Utilities spend a lot of money getting their customers to waste less energy in their buildings -- but they don’t really have much insight into what’s going on inside the buildings themselves. Can the right software help them get it? That’s what Retroficiency is promising with the launch of its new Virtual Energy Assessment tool.

The Boston-based startup already does building-side energy data analysis for customers like Jones Lang LaSalle and SAIC. Now it’s testing its utility-facing tools in pilots with Iberdrola USA, the arm of the Spanish utility that serves about 2.5 million customers in Maine and New York, as well as with French power equipment giant Schneider Electric, according to CEO Bennett Fisher. Just what the two partners might be working on, he wouldn’t say.

The idea is to take the data that utilities pull from interval meters -- the commercial and industrial meters that measure power usage around the clock, typically in hourly or 15-minute increments -- and crunch it into some kind of form that can reveal the energy usage characteristics of the building it serves.

Retroficiency built the platform on technology it bought from renewable energy project developer NexAmp late last year. It also raised a $3.3 million Series A round from Point Judith Capital in November, which includes an $800,000 angel round raised in 2010.

It’s not alone in trying to use interval meter data for deeper building-energy profile analysis. Waltham, Mass.-based First Fuel raised $2.4 million in September to tackle utilities as customers, with a specific focus on hands-off, low-cost tools to help utilities identify the best targets for efficiency spending.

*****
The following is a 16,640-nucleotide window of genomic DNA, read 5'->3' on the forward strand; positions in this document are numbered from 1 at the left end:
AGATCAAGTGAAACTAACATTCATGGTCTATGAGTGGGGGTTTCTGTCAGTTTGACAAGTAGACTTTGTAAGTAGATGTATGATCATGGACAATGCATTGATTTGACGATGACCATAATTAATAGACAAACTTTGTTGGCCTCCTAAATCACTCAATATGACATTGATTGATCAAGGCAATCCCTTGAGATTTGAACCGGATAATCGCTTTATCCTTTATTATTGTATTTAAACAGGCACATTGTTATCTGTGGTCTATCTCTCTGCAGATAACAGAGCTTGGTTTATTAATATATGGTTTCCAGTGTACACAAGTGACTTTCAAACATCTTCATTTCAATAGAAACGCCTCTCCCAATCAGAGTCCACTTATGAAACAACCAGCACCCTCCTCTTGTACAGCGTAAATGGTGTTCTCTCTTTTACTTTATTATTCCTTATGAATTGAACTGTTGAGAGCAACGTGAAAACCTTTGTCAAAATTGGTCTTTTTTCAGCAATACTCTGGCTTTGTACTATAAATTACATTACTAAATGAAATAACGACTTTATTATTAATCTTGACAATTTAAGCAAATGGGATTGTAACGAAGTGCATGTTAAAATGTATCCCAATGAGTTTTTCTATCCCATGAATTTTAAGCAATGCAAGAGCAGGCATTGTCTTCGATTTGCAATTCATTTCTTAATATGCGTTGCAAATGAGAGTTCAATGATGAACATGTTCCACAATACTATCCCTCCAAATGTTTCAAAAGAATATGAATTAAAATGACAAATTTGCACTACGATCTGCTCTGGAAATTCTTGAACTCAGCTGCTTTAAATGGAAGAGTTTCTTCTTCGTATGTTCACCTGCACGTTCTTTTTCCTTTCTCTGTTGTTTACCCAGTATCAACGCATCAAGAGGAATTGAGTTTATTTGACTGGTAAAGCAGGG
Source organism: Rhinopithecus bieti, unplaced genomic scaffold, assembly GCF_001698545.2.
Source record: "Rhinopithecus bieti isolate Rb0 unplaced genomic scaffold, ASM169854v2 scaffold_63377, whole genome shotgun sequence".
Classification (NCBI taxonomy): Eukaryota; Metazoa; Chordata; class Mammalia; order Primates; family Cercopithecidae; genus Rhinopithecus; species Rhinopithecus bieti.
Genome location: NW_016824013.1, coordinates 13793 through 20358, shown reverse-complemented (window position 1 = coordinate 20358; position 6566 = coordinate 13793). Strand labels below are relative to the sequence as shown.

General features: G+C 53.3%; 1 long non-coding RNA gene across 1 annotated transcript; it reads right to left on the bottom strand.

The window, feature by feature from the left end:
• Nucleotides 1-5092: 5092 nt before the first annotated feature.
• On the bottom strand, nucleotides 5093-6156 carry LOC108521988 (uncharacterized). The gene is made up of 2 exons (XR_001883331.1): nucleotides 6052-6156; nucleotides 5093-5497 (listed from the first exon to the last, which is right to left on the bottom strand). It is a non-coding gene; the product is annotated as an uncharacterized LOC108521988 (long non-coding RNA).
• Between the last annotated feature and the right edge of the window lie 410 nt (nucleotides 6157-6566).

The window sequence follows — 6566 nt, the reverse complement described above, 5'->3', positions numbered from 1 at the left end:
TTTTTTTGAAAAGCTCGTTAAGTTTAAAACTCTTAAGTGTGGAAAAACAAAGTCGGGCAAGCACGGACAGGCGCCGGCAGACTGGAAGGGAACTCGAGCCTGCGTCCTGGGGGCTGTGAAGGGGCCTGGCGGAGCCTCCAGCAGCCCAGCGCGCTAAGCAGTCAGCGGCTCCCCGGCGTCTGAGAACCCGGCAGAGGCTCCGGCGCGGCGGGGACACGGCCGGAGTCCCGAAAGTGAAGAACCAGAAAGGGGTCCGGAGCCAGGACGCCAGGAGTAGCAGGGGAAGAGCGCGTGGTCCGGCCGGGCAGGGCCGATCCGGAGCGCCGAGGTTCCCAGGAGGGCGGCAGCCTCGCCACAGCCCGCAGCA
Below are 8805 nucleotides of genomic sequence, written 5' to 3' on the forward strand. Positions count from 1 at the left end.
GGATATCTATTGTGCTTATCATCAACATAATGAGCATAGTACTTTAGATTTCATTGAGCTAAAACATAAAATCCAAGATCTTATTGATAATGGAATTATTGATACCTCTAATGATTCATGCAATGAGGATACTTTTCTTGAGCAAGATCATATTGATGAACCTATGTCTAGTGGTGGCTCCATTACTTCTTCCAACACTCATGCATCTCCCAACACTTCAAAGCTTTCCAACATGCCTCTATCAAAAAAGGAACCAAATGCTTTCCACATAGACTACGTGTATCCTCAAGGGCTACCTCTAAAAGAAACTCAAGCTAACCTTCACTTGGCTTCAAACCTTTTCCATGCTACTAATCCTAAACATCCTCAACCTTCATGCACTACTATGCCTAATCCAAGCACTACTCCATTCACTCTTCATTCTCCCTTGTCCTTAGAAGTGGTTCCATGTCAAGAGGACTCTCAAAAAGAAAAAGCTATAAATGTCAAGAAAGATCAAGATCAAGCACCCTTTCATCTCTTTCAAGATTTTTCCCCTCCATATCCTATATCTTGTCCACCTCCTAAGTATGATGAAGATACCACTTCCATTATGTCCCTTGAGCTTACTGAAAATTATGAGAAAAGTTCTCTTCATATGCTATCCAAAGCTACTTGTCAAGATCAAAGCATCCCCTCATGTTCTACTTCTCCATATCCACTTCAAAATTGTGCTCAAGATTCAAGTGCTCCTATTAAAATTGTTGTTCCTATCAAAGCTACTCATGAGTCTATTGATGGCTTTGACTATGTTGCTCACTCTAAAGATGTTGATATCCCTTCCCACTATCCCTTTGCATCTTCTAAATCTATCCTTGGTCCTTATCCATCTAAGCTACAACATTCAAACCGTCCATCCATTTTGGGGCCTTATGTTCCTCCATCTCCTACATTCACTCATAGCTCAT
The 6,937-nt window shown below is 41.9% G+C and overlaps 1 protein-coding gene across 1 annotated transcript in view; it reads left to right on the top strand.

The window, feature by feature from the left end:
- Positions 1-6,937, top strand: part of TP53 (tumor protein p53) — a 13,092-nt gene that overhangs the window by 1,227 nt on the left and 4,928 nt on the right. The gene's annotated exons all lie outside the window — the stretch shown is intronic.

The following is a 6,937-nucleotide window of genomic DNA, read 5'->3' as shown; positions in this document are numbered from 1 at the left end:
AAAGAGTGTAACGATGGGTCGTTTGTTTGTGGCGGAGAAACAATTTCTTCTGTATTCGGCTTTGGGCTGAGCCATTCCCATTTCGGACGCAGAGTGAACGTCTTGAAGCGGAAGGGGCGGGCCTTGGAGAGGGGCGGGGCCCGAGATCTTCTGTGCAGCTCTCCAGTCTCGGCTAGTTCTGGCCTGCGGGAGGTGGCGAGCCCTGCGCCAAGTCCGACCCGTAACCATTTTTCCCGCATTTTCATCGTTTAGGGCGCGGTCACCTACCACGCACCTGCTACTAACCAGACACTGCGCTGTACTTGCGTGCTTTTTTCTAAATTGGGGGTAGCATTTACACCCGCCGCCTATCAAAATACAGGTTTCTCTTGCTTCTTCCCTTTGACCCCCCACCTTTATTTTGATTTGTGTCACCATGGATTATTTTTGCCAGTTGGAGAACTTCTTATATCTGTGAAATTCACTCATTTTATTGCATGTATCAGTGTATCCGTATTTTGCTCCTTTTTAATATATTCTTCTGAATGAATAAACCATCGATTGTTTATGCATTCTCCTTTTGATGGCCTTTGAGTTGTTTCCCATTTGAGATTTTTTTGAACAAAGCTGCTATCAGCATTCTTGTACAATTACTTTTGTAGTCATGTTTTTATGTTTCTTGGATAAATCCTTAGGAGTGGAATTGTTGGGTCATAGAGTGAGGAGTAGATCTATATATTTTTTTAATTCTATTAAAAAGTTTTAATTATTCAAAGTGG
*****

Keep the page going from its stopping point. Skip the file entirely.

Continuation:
U.S. utilities spent about $6.6 billion on marketing energy efficiency to customers and encouraging them to invest in it through rebates and rate schemes in 2010, according to the Consortium for Energy Efficiency. That total is projected to grow to $12 billion in 2015.

But that money still tends to be spent using a “shotgun” approach, with mass mailings, cold calls and energy-use surveys that require a lot of filtering to find the best targets, Fisher said.

“Utilities today have no good way to prioritize their commercial energy efficiency programs across what could be tens of thousands of buildings,” he said. “We can give them a targeted way to engage with their customers, and deliver actionable energy conservation indicators to get them to take the next step.”

Fisher conceded that interval data analysis can’t replace the engineers that will have to go into buildings to inspect systems and plan out upgrades at some point in the retrofit process. Rather, it’s seeking to help lower the cost of figuring out which buildings make the best targets in the first place. Roughly 15 percent of total building energy retrofit costs can be accounted for by the initial identification and auditing stages that Retroficiency does at much lower cost, he noted.  

That could make this kind of analysis more and more valuable to efficiency contractors, making it a likely target of companies with software aimed at the market. San Francisco-based SCIEnergy is pulling building meter and submeter data to cross-reference with its building efficiency management software, for example -- but it’s fielding engineers to manage building retrofit projects, as well.